Friend Theory is a free hospitality network which helps you find places to stay and host people through mutual friends. The technology is slick: they integrate with Facebook so your friends are already identified, assuming you and your friends are active on Facebook. This was easier before 2015, when apps could access all the information about your friends through Facebook. There are now restrictions on this data, so your friends have to actually join Friend Theory before their geographic info can be displayed in the network.
Friend Theory is free, so there’s no harm in signing up.
The Friend Theory advertising suggests your friend network is huge: “Did you know that for every 100 friends, you have 27,000 friends of friends? Your social network is way more powerful than you think!” In reality this number is basically infinite. It just depends on how many degrees of separate you’re willing to tolerate. Though I’m pretty sure Friend Theory is only looking at one level of friends beyond your direct connections. And I’m willing to agree that on average people have at least 270 Facebook friends.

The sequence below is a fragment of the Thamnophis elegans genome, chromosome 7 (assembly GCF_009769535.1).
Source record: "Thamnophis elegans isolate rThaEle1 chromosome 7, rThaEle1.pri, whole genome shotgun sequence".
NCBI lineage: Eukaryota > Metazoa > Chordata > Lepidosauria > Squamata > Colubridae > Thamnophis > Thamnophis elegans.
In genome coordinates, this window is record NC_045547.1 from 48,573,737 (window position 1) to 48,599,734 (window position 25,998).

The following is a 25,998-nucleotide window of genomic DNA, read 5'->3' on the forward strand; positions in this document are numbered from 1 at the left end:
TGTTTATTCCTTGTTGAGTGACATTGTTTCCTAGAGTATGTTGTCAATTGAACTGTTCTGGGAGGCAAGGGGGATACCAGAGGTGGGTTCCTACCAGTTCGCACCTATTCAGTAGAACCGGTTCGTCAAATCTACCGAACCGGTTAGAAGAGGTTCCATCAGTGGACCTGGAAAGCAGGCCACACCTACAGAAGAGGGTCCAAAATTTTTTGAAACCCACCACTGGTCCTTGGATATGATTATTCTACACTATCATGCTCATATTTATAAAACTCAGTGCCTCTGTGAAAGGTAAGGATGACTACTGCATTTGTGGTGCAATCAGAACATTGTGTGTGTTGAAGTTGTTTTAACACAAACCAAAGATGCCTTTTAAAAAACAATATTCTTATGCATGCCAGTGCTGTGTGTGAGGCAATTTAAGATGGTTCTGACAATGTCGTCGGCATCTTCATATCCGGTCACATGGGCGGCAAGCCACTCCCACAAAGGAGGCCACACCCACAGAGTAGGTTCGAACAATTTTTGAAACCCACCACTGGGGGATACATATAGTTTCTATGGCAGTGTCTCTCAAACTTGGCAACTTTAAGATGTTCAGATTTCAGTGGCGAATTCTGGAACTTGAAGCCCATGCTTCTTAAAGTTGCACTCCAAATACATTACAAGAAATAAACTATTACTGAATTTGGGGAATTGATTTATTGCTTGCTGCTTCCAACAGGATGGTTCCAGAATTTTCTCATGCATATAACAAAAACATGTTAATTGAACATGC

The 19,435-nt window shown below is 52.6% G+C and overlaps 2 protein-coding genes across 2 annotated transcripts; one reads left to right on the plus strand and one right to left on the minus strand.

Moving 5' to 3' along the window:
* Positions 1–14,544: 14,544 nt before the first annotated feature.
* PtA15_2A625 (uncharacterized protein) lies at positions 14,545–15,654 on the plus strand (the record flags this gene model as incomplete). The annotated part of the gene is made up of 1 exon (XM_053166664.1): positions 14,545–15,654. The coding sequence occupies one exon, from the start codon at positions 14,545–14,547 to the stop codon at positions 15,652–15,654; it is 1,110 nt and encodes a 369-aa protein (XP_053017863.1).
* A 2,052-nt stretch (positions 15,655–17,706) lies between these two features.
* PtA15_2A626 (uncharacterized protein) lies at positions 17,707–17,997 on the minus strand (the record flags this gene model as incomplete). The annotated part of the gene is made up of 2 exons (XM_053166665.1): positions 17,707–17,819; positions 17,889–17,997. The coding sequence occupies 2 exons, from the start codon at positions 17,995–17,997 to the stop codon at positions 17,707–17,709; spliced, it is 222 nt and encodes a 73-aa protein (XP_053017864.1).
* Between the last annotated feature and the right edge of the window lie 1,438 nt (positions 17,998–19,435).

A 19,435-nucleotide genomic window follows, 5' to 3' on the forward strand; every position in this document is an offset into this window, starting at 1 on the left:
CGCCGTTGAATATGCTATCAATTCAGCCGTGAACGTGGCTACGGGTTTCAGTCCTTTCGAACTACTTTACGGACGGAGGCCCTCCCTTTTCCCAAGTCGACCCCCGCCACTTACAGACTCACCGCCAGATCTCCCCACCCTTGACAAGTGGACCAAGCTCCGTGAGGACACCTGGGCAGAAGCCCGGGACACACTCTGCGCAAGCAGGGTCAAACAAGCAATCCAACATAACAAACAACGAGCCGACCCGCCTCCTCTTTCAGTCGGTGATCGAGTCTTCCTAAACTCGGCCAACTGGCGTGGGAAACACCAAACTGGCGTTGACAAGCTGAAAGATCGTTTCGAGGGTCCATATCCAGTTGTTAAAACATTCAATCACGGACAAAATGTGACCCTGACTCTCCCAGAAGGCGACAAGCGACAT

Friend Theory is free, so I signed up to give it a try. I’m the 12,278th person to join. Once you’ve signed up, Friend Theory aggressively prompts you to invite your friends to join. A good idea since that’s the whole point of the network! I skipped that step and went straight to look at my Friend Theory map.
It is sadly empty. And so my ability to explore Friend Theory ends there. But in truth I don’t think there’s much more to review. The point of the network is that you trust your friend network. So once you’ve made contact you just take it from there to find lodging or connect with people in the places you’ll be visiting.
The company is based in Australia and was founded in November 2017.
The concept certainly has legs, though I’m clearly biased since I’ve spent a lot of my own money and time on a very similar product. 50%+ of all trips stays worldwide are some form of staying with family, friends, or other trusted connections. But it all happens through text, email, FB, etc.
Challenges to the model are three fold: Marketing/distribution, chicken & egg marketplace, and business model to warrant sustained development/investment into product.